If I wanted to be charitable to their answer of the cost of saving a life I'd point out that $5000 is roughly the cost of saving a life reliably and at scale. If you relax any of those conditions, saving a life might be cheaper (e.g. Givewell sometimes finances opportunities more cost-effective than AMF, or perhaps you're optimistic about some highly leveraged interventions like political advocacy). However, I wouldn't bet that this phenomenon would be behind a significant fraction of the divergence of their answers.
Thanks for the post, Jan! I follow AI Alignment debates only superficially and I had heard of the continuity assumption as a big source of disagreement, but I didn't have a clear concept of where it stemmed from and what were it's practical implications. I think your post does a very good job at grounding the concept and filling those gaps.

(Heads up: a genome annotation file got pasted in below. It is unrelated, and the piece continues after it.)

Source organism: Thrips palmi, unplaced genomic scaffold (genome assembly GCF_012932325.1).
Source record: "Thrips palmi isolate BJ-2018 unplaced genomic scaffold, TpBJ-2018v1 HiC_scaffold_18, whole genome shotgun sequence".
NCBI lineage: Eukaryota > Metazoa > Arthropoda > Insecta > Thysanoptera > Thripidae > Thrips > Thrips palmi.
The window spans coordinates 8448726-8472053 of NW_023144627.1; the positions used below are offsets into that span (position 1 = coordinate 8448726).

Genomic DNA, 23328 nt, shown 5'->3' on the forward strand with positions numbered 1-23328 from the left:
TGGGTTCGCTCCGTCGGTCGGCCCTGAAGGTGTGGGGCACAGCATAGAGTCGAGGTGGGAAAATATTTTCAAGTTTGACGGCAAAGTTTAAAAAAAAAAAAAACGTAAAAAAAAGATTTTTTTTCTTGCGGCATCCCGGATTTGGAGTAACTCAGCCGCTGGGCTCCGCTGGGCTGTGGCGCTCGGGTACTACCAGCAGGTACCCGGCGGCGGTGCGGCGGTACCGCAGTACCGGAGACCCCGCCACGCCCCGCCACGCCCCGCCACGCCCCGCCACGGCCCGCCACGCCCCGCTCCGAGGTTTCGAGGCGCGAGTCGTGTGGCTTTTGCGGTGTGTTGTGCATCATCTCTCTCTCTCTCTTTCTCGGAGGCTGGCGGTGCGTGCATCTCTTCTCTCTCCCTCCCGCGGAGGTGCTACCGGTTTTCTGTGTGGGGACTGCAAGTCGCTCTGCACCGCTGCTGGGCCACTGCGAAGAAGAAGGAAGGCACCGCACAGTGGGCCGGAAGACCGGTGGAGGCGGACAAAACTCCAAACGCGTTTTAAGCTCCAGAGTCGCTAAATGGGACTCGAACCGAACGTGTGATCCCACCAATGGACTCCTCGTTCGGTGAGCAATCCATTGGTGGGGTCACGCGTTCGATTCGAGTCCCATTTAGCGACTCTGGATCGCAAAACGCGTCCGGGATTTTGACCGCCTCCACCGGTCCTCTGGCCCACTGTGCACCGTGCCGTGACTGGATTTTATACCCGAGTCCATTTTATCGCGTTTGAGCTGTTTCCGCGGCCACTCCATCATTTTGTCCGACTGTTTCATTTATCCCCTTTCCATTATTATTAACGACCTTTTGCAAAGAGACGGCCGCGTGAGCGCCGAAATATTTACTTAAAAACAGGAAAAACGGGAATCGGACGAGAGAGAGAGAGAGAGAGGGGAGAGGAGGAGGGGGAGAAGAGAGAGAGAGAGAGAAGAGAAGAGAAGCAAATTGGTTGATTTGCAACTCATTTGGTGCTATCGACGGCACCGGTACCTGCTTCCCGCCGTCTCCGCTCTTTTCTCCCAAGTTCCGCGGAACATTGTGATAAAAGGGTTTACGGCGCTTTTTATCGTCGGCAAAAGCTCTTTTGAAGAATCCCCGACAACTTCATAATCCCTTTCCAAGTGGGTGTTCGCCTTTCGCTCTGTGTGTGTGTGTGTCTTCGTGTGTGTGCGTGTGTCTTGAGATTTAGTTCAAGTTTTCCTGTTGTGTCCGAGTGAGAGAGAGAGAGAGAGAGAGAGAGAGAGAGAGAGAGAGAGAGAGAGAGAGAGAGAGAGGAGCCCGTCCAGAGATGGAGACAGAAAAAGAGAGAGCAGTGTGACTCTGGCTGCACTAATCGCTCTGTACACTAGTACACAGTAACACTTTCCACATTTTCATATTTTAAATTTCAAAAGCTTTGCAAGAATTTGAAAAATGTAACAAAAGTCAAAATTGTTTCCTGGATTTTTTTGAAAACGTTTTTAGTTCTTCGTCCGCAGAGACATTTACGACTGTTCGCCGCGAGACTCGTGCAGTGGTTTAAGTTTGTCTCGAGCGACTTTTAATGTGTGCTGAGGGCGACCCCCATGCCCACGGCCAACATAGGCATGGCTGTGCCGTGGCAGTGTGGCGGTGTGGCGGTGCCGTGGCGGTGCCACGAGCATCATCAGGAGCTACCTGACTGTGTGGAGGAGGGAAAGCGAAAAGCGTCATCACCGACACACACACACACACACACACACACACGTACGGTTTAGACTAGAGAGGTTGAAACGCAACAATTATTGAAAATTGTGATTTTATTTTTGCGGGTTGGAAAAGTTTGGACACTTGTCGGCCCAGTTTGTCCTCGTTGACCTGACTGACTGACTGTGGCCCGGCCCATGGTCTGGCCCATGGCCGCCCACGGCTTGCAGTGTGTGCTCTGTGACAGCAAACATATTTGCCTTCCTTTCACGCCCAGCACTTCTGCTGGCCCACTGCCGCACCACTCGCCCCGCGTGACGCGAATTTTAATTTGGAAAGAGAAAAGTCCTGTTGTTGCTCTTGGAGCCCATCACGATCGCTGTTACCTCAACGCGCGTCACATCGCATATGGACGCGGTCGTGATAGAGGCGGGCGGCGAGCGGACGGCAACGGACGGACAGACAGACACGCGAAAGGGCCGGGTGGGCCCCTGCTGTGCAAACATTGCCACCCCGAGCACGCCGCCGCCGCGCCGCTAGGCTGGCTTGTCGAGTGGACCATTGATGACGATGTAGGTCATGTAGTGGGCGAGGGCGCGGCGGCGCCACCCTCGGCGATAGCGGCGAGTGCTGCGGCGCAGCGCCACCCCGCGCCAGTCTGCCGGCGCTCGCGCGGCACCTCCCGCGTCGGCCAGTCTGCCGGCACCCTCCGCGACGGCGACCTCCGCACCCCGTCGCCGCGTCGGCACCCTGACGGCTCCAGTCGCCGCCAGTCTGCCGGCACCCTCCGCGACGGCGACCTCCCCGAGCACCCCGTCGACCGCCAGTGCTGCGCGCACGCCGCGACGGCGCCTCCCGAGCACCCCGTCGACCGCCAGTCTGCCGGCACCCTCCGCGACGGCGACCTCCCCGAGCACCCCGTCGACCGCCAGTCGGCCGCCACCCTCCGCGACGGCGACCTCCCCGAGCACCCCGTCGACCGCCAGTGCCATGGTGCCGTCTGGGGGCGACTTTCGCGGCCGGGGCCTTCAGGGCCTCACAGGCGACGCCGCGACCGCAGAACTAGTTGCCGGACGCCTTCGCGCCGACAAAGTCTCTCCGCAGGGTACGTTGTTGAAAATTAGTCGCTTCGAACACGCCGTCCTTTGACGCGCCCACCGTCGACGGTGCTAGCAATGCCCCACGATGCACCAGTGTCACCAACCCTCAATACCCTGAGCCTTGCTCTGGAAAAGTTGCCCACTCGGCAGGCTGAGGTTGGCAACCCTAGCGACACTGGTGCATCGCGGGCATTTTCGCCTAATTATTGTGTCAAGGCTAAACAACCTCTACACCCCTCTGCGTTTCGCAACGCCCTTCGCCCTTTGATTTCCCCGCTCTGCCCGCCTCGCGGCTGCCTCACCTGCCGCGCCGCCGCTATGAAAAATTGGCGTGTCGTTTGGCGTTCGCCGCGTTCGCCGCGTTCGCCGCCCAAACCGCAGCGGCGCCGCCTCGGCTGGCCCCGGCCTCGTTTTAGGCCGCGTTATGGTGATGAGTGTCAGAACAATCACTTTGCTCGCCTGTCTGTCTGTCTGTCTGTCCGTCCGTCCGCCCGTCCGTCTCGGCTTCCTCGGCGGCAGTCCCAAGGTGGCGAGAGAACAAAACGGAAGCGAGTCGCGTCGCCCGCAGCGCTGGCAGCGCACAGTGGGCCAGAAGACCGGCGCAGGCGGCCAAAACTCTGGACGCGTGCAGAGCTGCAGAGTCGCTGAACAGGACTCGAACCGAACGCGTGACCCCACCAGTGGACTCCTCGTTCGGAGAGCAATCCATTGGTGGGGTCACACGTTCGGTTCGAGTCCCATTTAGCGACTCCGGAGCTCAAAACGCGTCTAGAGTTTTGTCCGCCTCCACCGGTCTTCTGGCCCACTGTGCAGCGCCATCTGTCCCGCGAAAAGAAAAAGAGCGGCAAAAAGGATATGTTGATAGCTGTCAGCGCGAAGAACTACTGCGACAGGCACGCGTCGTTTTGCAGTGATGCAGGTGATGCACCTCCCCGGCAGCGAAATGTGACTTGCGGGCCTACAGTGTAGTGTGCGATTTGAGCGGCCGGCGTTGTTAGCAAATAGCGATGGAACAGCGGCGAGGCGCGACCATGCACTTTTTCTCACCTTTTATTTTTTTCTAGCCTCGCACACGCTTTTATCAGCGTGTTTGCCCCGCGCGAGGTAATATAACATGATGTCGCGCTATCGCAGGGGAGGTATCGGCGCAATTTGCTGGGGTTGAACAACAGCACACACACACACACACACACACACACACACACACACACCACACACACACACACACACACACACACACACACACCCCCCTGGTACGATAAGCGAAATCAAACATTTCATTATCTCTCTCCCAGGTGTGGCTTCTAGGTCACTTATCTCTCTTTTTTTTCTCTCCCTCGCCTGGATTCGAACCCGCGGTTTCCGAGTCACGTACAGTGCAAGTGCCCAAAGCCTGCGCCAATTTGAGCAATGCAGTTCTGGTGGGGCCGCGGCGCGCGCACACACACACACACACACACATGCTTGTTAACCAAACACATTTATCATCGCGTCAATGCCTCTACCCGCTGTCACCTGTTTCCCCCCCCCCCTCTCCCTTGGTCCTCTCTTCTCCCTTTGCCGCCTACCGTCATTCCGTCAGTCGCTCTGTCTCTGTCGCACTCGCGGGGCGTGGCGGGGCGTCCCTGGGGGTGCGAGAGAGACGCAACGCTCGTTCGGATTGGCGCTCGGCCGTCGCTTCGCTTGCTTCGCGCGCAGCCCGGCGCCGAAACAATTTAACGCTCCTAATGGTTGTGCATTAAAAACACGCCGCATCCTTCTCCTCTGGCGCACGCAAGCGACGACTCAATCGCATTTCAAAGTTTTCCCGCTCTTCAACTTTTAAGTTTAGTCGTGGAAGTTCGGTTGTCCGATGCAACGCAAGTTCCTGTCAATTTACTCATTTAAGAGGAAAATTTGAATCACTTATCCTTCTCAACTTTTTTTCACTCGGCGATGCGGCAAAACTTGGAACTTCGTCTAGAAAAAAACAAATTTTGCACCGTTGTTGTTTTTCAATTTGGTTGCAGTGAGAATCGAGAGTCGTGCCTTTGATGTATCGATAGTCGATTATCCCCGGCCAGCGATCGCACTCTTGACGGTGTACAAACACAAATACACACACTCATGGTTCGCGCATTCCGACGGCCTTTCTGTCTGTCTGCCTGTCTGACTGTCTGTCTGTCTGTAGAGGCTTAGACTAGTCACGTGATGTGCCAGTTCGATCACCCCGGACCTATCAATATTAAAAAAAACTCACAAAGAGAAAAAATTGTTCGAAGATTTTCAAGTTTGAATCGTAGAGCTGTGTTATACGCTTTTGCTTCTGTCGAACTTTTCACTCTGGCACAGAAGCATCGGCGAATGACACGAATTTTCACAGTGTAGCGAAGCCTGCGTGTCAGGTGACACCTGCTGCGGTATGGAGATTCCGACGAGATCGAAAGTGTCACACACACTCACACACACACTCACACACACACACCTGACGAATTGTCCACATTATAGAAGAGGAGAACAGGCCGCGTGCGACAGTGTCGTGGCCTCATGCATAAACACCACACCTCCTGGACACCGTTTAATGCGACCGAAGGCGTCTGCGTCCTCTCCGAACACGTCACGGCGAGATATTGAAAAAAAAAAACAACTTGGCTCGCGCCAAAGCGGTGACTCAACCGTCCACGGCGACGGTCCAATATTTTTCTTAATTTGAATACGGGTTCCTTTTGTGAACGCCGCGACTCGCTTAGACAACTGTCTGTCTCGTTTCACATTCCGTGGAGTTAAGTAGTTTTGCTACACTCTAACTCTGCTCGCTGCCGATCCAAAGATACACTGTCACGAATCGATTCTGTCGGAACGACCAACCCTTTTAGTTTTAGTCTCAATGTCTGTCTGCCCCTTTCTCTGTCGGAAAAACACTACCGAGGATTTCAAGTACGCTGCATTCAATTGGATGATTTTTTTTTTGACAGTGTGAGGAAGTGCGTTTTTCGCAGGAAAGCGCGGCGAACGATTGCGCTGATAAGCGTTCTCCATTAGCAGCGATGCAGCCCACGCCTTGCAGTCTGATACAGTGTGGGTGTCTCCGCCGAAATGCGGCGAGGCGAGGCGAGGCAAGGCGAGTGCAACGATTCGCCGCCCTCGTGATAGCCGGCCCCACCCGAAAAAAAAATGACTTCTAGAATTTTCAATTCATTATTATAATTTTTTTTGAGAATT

These are just the first questions that came to mind, but may not necessarily overlap with Adreas' interests or knowledge:
Thank you Shen, this is wonderful! With my local group in Colombia we're getting ready to stage a fellowship for the second time and hearing about your experience gave me many ideas for things we may try to improve on.
Thanks for taking the time to respond! I find your point of view more plausible now that I understand it a little bit better (though I'm still not sure of how convincing I find it overall).